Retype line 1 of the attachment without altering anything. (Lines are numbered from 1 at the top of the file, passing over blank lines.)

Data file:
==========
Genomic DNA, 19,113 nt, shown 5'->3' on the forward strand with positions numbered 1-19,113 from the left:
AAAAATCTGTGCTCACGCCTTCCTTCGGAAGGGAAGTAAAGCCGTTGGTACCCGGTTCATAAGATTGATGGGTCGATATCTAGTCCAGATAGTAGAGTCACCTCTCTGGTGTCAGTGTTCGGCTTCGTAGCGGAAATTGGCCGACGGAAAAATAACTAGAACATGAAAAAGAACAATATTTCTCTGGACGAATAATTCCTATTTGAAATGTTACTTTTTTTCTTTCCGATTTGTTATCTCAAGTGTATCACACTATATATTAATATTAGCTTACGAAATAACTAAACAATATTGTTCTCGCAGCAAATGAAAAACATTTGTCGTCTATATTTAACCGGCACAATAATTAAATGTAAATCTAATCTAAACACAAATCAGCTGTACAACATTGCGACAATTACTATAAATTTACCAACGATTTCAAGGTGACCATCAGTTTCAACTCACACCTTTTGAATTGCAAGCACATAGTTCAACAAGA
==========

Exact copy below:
Genomic DNA, 19,113 nt, shown 5'->3' on the forward strand with positions numbered 1-19,113 from the left: